Tag Archives: Landry

Season Finale: Friday Night Lights – “Thanksgiving”

“Thanksgiving”

August 6th, 2010

The best compliment I can pay Friday Night Lights right now is that I left its fourth season finale wanting so much more than I received.

I know this is normally considered a negative statement, in that the show was somehow lacking in something that I desired, but that’s sort of the point of the ensemble drama: by showing us the lives of so many characters, there will inevitably be plots we don’t get to follow, relationships we don’t get to spend time with, and stories that could have had broader implications. The mark of a good ensemble drama is that we actually wanted to fill in those gaps, and the mark of a great one is that even with those gaps we are enormously content with the story that has been put on screen and want to see more.

Friday Night Lights hasn’t had a perfect fourth season, trapped between interesting new characters and paying service to those who came before, but the world of Dillon, Texas remains as vibrant and empowering as ever before. “Thanksgiving” is neither a definitive goodbye to original cast members nor a defining moment for the new characters who arrived earlier this season, but rather a series of moments that define this ensemble and the world in which they play football and, more importantly, live their lives. And while some part of me wanted a three-hour finale, giving us the scenes that it felt like we needed before the various stories came to an end, the selective gaze which Jason Katims adopts in the episode feels satisfying as a whole, bringing to an end an uneven but affecting season of network television’s finest ensemble drama series which bodes well for the final chapter this fall on DirecTV.

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Friday Night Lights – “Toilet Bowl”

“Toilet Bowl”

January 6th, 2010

Friday Night Lights is a show that, despite various dips in quality, has not fundamentally changed since its first season. It has always been a show about the people in a football-crazy town, revealing both the problems which complicate their lives and the people (and the sport) that helps them keep grounded.

The show’s problem has been those moments (primarily isolated in the second season, but cropping up in the first season as well) where it feels as if the problems are the only thing that’s working about the show. The second season didn’t just struggle because a character murdered someone, but rather because the show simultaneously retreated from the football culture that was its heart: I don’t believe the murder would have ever been a good idea regardless, but it could have been handled much more efficiently if it had been folded into the community rather than remaining a distraction.

While the fourth season started as an homage to Season Three, with Matt Saracen’s farewell arc echoing Smash and Street’s exits, it has quickly evolved into an extended test of whether the show better understands the mistakes it has made in the past. The show has never been beyond having people make mistakes, and delaying the consequences of those mistakes, but the show is stepping into familiar stories, and not in a good way. “Toilet Bowl” is filled with red flags, characters taking actions that come from a somewhat logical place but which for the sake of narrative expediency are coming faster than they probably should.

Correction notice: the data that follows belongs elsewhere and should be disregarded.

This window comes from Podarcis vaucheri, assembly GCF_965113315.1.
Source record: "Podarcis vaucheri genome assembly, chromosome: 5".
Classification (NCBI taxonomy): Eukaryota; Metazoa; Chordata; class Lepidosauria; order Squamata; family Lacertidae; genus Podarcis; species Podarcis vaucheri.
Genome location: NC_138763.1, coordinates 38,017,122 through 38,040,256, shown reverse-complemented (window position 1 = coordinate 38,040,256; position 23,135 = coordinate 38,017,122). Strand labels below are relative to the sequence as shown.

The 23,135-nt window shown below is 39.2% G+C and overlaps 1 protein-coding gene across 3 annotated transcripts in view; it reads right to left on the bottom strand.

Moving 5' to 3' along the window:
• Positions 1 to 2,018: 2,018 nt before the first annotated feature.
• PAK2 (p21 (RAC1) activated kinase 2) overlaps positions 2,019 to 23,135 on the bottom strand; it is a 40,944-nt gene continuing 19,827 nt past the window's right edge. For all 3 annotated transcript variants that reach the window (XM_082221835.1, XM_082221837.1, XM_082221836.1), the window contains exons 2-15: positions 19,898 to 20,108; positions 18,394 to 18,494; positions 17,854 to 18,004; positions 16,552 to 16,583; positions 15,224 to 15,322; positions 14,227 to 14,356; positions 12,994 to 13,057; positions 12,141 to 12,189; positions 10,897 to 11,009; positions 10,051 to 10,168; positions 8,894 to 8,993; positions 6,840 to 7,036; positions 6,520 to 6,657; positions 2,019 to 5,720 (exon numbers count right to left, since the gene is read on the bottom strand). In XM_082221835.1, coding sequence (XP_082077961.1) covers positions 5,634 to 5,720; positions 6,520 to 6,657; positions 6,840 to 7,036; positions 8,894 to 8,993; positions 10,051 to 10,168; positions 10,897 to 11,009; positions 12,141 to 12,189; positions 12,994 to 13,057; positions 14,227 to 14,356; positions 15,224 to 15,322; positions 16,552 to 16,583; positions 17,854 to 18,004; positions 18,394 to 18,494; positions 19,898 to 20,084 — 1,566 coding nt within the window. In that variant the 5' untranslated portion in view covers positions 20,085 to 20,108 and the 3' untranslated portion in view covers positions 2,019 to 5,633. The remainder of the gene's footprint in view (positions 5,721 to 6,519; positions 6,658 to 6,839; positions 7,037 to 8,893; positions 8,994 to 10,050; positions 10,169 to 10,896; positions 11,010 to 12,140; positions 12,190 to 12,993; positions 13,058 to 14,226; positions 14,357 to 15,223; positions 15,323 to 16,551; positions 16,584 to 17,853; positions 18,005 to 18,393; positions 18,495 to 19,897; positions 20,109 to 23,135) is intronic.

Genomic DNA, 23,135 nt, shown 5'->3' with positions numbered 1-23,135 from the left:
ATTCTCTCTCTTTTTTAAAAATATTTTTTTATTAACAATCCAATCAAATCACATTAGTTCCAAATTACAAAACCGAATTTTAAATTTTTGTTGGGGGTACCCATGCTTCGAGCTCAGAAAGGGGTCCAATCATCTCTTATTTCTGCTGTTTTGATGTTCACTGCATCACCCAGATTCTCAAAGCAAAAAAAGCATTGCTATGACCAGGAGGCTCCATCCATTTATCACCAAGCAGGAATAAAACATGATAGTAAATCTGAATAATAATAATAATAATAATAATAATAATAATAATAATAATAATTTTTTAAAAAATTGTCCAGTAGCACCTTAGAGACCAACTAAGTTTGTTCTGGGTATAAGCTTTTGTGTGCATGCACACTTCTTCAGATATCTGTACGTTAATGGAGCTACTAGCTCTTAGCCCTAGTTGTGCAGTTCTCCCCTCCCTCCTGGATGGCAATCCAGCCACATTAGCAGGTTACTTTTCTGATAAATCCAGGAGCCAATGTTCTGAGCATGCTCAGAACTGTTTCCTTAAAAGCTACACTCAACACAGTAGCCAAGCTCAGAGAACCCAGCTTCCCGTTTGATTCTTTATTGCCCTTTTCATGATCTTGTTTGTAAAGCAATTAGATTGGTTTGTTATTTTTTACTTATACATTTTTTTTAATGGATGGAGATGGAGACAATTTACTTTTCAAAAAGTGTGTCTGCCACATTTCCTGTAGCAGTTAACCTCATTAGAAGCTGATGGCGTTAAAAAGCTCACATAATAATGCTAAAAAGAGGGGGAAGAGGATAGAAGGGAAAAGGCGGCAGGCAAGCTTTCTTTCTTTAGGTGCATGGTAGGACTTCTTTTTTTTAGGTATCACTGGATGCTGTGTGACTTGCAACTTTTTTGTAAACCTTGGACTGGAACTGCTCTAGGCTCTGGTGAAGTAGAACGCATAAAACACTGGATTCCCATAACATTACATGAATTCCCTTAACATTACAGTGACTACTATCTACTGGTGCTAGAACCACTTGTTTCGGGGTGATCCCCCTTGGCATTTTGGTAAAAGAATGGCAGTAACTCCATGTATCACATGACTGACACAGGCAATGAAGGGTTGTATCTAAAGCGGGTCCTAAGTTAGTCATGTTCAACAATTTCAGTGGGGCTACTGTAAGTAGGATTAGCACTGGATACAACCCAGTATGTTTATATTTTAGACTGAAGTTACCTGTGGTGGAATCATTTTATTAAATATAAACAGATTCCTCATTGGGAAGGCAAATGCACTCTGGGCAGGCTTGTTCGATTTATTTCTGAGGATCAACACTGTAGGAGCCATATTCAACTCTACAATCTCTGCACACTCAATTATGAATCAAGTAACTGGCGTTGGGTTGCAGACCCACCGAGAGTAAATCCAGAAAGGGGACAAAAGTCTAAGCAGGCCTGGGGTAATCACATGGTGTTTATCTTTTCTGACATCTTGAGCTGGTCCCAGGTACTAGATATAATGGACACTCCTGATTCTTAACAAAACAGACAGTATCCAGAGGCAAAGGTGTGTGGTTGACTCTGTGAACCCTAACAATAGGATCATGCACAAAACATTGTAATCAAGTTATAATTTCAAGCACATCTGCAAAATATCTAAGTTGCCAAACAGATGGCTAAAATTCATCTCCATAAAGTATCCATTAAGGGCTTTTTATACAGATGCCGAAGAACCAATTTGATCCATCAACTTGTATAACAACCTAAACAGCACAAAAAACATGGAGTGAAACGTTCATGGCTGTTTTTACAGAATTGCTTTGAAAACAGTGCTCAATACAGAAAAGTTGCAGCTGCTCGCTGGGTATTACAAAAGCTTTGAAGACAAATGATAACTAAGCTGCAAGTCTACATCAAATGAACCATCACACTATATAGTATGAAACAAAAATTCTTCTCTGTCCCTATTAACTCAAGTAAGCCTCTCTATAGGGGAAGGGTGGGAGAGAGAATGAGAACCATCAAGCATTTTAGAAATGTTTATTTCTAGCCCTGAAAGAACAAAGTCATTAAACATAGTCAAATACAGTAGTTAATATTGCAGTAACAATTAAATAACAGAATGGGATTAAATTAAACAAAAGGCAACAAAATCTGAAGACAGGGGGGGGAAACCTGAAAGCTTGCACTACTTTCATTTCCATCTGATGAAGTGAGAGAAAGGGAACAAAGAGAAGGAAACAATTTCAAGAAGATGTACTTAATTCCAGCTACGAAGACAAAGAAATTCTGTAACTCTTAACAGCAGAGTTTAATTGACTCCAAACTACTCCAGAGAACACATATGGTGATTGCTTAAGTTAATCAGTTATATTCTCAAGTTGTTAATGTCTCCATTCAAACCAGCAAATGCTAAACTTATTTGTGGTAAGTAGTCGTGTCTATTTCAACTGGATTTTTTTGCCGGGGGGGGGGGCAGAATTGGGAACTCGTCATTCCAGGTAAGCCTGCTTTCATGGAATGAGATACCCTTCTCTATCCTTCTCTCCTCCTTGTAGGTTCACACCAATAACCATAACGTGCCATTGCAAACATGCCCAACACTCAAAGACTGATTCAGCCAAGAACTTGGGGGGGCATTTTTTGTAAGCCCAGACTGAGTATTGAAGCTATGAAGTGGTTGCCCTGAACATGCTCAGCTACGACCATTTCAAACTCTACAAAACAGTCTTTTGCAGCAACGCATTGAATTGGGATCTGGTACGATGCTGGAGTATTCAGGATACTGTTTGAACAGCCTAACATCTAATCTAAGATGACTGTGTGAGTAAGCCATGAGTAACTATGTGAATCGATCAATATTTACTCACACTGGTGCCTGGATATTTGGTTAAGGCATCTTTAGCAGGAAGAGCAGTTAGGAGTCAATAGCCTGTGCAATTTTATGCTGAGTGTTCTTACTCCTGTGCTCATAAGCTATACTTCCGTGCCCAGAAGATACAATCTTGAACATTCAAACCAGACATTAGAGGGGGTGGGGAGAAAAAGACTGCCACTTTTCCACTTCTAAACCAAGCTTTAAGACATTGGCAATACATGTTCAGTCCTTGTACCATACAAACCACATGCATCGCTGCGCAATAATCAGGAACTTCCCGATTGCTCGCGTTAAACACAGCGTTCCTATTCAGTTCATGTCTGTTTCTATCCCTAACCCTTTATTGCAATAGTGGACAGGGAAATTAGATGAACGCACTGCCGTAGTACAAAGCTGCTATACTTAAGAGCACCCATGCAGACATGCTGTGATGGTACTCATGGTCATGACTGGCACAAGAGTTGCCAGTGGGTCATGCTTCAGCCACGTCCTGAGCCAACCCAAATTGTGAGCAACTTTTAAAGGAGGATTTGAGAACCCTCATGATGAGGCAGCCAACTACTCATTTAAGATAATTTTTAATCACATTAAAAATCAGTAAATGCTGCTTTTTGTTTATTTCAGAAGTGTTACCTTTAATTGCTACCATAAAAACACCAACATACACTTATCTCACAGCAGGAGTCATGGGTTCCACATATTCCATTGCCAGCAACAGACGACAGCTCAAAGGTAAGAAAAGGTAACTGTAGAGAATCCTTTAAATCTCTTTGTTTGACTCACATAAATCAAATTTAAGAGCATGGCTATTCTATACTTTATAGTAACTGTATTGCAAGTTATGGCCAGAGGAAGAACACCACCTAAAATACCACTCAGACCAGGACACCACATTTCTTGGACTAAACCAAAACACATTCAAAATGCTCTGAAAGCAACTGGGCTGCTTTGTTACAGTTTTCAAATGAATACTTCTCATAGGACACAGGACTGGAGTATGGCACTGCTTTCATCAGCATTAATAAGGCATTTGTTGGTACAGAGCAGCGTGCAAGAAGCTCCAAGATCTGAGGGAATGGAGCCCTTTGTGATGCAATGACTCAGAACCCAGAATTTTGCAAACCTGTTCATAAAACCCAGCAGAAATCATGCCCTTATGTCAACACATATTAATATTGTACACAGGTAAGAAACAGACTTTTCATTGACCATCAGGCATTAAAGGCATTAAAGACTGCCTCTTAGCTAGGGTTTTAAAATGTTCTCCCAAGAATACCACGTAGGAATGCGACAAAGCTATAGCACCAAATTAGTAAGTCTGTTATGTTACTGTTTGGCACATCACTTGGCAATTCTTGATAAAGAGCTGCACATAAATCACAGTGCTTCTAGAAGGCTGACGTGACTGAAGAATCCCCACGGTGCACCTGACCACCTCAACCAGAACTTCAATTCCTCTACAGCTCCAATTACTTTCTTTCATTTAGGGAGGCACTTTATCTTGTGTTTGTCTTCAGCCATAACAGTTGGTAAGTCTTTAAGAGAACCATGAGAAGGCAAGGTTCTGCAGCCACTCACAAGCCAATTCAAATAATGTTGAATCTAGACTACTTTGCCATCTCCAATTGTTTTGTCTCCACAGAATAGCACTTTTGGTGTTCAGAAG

It’s adding up to a show that I’m not quite as excited as watching, even if (relative to the second season) there are more reminders of the show and the community that elevate that drama to another level.

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Friday Night Lights – “Stay”

“Stay”

December 9th, 2009

“What else do you want?”

Last season, when Friday Night Lights said goodbye to Jason Street and Smash Williams, they were leaving to be able to follow their dreams. Jason left Dillon so that he could be with his baby mama, while Smash left so that he could fulfill his dream of playing college football despite his recent injury. In both cases, what kept them in Dillon was out of their control: Street’s injury kept him from taking the path he had always imagined for himself, while Smash’s injury delayed what was supposed to be his triumphant moment. They did not so much stay in Dillon as they were forced to remain in Dillon, and as such we were able to view their eventual departures as an overcoming of unique circumstances.

However, if we root for Tim Riggins or Matt Saracen to leave Dillon, Texas, we are effectively arguing against staying rather than arguing for their departure. Dillon is holding these two characters back more than it is helping them move onto the next stage of their journey, and while both Jason and Smash found support and opportunity in Dillon that could give them the boost they needed it has become inherently clear that living in a trailer and delivering pizzas is not going to be a stepping stone to a prosperous future for either 7 or 33.

Accordingly, “Stay” is about those characters (and quite a few others) dealing with the separation anxiety that people have with the town of Dillon, the people who live in it, and the connections they made that cannot be overwritten so easily by things like common sense or opportunity. You may want to stay, but if you ask yourself what else you might want out of life you might find that staying isn’t going to achieve those goals. While not quite the emotional powerhouse of last week, it’s an almost too consistently themed hour that connects well with the last we’ll see of Matt Saracen for at least a little while.

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Friday Night Lights – “The Son”

“The Son”

December 2nd, 2009

The last time someone died on Friday Night Lights, the show took what is unanimously considered its largest misstep. This time around, the show has delivered perhaps one of its most effective episodes yet.